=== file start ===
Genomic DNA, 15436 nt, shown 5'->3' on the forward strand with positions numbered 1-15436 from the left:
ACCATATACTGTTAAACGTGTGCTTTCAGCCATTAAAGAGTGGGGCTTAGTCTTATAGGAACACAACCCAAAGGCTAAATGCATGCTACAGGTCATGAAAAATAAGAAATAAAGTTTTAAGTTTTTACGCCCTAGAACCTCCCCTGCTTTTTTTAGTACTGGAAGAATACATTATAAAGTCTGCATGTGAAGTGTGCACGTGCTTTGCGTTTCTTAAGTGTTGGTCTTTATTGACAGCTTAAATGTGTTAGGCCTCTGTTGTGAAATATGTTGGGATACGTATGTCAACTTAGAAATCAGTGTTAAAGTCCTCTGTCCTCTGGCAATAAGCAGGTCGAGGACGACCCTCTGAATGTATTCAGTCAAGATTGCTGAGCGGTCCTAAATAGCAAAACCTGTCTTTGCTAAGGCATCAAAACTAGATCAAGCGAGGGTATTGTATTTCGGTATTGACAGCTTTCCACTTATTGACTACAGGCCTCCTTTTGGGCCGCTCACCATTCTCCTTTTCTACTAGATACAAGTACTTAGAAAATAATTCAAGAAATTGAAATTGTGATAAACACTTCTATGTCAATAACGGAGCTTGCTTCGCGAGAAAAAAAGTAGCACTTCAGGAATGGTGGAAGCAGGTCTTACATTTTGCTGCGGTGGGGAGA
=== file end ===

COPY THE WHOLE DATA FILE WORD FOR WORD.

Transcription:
Genomic DNA, 15436 nt, shown 5'->3' on the forward strand with positions numbered 1-15436 from the left:
ACCATATACTGTTAAACGTGTGCTTTCAGCCATTAAAGAGTGGGGCTTAGTCTTATAGGAACACAACCCAAAGGCTAAATGCATGCTACAGGTCATGAAAAATAAGAAATAAAGTTTTAAGTTTTTACGCCCTAGAACCTCCCCTGCTTTTTTTAGTACTGGAAGAATACATTATAAAGTCTGCATGTGAAGTGTGCACGTGCTTTGCGTTTCTTAAGTGTTGGTCTTTATTGACAGCTTAAATGTGTTAGGCCTCTGTTGTGAAATATGTTGGGATACGTATGTCAACTTAGAAATCAGTGTTAAAGTCCTCTGTCCTCTGGCAATAAGCAGGTCGAGGACGACCCTCTGAATGTATTCAGTCAAGATTGCTGAGCGGTCCTAAATAGCAAAACCTGTCTTTGCTAAGGCATCAAAACTAGATCAAGCGAGGGTATTGTATTTCGGTATTGACAGCTTTCCACTTATTGACTACAGGCCTCCTTTTGGGCCGCTCACCATTCTCCTTTTCTACTAGATACAAGTACTTAGAAAATAATTCAAGAAATTGAAATTGTGATAAACACTTCTATGTCAATAACGGAGCTTGCTTCGCGAGAAAAAAAGTAGCACTTCAGGAATGGTGGAAGCAGGTCTTACATTTTGCTGCGGTGGGGAGA